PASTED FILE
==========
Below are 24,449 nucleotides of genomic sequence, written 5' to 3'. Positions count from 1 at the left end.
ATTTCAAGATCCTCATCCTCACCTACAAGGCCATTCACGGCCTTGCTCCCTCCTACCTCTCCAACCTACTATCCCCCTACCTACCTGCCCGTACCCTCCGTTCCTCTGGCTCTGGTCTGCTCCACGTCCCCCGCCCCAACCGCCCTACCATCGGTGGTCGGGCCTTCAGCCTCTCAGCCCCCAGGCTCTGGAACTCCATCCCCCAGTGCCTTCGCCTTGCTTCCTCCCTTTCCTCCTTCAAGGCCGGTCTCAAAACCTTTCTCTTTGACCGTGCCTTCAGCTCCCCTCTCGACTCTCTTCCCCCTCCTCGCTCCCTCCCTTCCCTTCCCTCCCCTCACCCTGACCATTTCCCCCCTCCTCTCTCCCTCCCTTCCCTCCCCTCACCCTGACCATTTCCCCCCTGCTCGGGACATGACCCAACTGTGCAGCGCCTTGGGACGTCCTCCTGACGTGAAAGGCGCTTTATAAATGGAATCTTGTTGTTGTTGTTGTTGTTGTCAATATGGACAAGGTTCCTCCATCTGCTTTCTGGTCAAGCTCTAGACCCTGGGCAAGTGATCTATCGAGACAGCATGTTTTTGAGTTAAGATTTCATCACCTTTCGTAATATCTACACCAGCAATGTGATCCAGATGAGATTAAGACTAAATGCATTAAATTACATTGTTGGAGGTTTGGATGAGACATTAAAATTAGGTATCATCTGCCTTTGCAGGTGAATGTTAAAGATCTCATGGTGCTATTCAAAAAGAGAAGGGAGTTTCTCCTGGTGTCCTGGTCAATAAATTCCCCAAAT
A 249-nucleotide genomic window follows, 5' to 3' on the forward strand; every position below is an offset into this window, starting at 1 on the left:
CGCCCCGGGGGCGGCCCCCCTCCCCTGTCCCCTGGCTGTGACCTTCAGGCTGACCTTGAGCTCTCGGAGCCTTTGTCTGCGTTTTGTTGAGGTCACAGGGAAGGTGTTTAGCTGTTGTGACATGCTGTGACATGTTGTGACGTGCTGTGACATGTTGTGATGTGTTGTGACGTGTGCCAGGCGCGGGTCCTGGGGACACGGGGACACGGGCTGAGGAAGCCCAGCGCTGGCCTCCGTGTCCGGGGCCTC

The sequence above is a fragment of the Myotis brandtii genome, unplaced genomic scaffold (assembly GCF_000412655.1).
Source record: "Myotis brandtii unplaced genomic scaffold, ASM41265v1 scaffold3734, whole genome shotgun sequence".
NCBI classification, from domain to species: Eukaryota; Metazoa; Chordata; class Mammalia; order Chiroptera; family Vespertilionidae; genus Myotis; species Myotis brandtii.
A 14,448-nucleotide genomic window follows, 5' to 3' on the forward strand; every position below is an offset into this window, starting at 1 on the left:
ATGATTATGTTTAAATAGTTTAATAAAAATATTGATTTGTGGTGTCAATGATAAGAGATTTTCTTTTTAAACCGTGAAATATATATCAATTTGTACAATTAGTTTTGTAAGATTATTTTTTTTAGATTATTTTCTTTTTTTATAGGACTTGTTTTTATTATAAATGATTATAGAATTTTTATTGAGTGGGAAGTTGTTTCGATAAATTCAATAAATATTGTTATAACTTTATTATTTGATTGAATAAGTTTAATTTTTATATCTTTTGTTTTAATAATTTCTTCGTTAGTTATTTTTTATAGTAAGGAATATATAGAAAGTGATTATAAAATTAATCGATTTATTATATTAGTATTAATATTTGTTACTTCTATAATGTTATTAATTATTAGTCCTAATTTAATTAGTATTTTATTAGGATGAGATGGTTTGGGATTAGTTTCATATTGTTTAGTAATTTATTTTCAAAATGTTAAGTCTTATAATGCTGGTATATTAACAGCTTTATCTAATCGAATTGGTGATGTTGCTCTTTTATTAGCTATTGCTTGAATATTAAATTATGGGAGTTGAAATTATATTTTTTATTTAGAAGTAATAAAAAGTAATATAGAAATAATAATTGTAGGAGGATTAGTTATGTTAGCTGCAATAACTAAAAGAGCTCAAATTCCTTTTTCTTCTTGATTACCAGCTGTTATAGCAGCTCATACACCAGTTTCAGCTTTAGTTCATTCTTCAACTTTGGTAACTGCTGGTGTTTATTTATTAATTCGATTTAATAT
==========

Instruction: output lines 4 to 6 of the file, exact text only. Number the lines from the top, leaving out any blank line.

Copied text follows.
CGCCCCGGGGGCGGCCCCCCTCCCCTGTCCCCTGGCTGTGACCTTCAGGCTGACCTTGAGCTCTCGGAGCCTTTGTCTGCGTTTTGTTGAGGTCACAGGGAAGGTGTTTAGCTGTTGTGACATGCTGTGACATGTTGTGACGTGCTGTGACATGTTGTGATGTGTTGTGACGTGTGCCAGGCGCGGGTCCTGGGGACACGGGGACACGGGCTGAGGAAGCCCAGCGCTGGCCTCCGTGTCCGGGGCCTC

The sequence above is a fragment of the Myotis brandtii genome, unplaced genomic scaffold (assembly GCF_000412655.1).
Source record: "Myotis brandtii unplaced genomic scaffold, ASM41265v1 scaffold3734, whole genome shotgun sequence".